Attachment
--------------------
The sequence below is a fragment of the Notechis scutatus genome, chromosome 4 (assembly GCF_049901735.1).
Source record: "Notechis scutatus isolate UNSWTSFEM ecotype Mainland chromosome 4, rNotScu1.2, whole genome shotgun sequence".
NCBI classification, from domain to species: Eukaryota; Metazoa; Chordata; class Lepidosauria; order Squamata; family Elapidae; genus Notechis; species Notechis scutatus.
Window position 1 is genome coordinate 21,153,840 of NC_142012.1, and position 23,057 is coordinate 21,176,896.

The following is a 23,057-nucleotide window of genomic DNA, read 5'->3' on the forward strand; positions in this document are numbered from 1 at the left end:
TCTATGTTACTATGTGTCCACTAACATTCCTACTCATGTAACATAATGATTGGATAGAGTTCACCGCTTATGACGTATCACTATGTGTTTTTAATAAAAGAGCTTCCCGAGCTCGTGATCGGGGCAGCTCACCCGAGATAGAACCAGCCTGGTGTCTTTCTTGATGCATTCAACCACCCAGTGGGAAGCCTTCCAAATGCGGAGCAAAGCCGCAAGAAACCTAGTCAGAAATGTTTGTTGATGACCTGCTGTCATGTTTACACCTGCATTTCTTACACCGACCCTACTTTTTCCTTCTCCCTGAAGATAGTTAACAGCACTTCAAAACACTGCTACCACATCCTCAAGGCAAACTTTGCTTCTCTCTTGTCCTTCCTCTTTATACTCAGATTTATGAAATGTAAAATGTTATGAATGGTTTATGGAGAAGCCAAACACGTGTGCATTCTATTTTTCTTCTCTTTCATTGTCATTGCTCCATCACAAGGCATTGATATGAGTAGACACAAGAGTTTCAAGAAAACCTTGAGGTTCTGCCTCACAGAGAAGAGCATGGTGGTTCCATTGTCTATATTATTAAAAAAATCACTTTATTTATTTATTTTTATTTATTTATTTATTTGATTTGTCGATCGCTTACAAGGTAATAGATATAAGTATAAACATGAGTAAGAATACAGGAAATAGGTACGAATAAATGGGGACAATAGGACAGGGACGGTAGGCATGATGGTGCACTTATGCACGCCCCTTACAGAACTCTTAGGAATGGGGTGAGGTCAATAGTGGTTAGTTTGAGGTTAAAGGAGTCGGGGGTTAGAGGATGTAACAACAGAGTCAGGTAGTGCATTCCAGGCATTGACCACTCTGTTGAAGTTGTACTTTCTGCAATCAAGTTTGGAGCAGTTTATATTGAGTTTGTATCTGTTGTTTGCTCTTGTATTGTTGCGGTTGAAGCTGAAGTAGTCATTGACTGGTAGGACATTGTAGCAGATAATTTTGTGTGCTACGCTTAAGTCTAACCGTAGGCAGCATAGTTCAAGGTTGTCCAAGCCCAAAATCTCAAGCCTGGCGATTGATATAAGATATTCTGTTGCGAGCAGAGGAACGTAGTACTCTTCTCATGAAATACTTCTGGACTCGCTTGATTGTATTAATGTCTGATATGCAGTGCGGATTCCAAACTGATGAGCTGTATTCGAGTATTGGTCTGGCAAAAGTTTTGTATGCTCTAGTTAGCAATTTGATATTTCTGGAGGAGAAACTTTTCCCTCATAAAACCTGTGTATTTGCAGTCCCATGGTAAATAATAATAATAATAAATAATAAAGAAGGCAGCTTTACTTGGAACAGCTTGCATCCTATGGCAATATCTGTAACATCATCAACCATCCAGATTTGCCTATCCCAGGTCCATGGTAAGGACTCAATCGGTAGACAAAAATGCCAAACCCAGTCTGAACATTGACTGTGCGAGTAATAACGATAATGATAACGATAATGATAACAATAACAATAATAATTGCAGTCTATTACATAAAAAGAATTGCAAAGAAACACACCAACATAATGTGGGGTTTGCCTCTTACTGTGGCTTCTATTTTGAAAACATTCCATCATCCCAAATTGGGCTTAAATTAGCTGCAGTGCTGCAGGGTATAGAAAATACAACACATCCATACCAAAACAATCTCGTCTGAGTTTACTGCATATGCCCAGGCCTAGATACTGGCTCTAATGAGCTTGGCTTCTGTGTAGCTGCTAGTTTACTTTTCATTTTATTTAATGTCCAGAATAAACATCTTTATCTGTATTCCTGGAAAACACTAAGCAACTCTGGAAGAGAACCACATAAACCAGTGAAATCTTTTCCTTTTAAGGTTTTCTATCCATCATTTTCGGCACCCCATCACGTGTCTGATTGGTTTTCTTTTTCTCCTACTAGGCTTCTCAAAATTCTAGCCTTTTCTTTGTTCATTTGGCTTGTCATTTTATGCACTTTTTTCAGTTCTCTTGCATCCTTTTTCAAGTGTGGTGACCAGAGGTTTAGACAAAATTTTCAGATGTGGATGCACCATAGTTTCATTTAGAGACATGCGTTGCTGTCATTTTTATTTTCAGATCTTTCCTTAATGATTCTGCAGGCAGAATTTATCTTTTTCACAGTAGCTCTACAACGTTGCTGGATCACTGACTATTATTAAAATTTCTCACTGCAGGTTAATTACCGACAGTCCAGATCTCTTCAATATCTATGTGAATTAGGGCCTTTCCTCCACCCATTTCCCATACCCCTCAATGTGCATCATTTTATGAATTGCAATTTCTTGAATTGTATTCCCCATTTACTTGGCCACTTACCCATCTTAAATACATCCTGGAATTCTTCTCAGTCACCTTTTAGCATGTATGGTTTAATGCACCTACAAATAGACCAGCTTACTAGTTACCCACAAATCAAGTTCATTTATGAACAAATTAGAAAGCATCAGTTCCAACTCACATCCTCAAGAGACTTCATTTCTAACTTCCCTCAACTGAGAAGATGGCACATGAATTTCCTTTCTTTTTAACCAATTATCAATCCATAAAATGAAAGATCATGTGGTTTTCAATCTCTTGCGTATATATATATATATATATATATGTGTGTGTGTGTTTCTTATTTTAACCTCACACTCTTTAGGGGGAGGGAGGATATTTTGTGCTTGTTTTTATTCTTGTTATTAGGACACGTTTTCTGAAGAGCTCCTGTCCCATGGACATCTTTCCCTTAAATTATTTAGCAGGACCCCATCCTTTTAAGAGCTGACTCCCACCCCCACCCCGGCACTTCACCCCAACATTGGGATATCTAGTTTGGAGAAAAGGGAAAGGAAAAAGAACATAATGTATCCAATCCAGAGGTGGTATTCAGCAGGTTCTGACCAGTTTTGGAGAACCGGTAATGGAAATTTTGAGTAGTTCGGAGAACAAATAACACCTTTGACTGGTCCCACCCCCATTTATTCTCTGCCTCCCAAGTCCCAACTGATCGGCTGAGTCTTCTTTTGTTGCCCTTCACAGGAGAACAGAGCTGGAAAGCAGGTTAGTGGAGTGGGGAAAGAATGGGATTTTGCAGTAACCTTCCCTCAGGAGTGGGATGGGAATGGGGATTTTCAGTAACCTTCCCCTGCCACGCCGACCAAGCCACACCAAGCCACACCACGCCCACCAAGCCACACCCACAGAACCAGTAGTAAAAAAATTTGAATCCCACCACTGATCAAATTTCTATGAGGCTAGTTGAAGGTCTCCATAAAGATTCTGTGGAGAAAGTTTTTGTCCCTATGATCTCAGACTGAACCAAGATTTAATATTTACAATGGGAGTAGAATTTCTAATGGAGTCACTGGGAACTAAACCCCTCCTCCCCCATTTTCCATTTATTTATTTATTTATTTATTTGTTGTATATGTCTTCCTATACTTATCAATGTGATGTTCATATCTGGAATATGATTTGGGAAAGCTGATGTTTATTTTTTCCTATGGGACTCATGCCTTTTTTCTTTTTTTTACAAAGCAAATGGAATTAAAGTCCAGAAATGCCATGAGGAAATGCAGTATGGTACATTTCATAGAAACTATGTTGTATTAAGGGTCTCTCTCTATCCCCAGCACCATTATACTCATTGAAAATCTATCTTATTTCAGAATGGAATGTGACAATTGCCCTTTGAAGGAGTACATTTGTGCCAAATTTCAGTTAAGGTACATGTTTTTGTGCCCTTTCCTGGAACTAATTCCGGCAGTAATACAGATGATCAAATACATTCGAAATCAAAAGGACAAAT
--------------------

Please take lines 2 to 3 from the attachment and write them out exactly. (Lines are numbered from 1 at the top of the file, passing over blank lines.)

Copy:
Source record: "Notechis scutatus isolate UNSWTSFEM ecotype Mainland chromosome 4, rNotScu1.2, whole genome shotgun sequence".
NCBI classification, from domain to species: Eukaryota; Metazoa; Chordata; class Lepidosauria; order Squamata; family Elapidae; genus Notechis; species Notechis scutatus.